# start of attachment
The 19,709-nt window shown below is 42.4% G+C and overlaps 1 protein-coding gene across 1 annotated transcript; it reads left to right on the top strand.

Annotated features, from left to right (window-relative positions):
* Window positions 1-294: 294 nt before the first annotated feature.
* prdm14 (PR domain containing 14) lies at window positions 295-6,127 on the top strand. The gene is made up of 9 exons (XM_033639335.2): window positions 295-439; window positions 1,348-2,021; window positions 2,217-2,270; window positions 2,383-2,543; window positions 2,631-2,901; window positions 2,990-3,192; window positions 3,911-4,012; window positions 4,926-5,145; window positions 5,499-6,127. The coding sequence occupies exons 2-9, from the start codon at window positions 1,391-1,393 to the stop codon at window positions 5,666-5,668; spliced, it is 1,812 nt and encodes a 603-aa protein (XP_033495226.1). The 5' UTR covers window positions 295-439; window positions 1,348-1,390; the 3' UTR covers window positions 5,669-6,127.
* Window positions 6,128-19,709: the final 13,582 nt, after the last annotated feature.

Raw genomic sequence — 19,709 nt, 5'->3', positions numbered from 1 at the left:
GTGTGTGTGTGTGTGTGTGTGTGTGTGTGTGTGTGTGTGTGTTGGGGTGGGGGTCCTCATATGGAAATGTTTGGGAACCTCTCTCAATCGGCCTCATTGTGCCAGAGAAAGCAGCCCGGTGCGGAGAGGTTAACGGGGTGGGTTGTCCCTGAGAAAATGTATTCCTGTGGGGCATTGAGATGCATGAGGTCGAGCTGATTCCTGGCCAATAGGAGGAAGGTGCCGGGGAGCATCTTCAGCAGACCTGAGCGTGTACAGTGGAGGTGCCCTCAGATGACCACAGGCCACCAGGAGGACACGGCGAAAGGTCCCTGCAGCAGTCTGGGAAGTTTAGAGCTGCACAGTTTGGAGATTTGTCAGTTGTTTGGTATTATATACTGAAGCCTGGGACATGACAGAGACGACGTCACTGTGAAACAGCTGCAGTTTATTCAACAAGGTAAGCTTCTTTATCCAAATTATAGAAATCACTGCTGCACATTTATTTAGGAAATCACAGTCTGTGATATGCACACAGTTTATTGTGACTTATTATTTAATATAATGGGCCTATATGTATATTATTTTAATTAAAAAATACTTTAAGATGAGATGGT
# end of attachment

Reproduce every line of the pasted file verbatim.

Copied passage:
The 19,709-nt window shown below is 42.4% G+C and overlaps 1 protein-coding gene across 1 annotated transcript; it reads left to right on the top strand.

Annotated features, from left to right (window-relative positions):
* Window positions 1-294: 294 nt before the first annotated feature.
* prdm14 (PR domain containing 14) lies at window positions 295-6,127 on the top strand. The gene is made up of 9 exons (XM_033639335.2): window positions 295-439; window positions 1,348-2,021; window positions 2,217-2,270; window positions 2,383-2,543; window positions 2,631-2,901; window positions 2,990-3,192; window positions 3,911-4,012; window positions 4,926-5,145; window positions 5,499-6,127. The coding sequence occupies exons 2-9, from the start codon at window positions 1,391-1,393 to the stop codon at window positions 5,666-5,668; spliced, it is 1,812 nt and encodes a 603-aa protein (XP_033495226.1). The 5' UTR covers window positions 295-439; window positions 1,348-1,390; the 3' UTR covers window positions 5,669-6,127.
* Window positions 6,128-19,709: the final 13,582 nt, after the last annotated feature.

Raw genomic sequence — 19,709 nt, 5'->3', positions numbered from 1 at the left:
GTGTGTGTGTGTGTGTGTGTGTGTGTGTGTGTGTGTGTGTGTTGGGGTGGGGGTCCTCATATGGAAATGTTTGGGAACCTCTCTCAATCGGCCTCATTGTGCCAGAGAAAGCAGCCCGGTGCGGAGAGGTTAACGGGGTGGGTTGTCCCTGAGAAAATGTATTCCTGTGGGGCATTGAGATGCATGAGGTCGAGCTGATTCCTGGCCAATAGGAGGAAGGTGCCGGGGAGCATCTTCAGCAGACCTGAGCGTGTACAGTGGAGGTGCCCTCAGATGACCACAGGCCACCAGGAGGACACGGCGAAAGGTCCCTGCAGCAGTCTGGGAAGTTTAGAGCTGCACAGTTTGGAGATTTGTCAGTTGTTTGGTATTATATACTGAAGCCTGGGACATGACAGAGACGACGTCACTGTGAAACAGCTGCAGTTTATTCAACAAGGTAAGCTTCTTTATCCAAATTATAGAAATCACTGCTGCACATTTATTTAGGAAATCACAGTCTGTGATATGCACACAGTTTATTGTGACTTATTATTTAATATAATGGGCCTATATGTATATTATTTTAATTAAAAAATACTTTAAGATGAGATGGT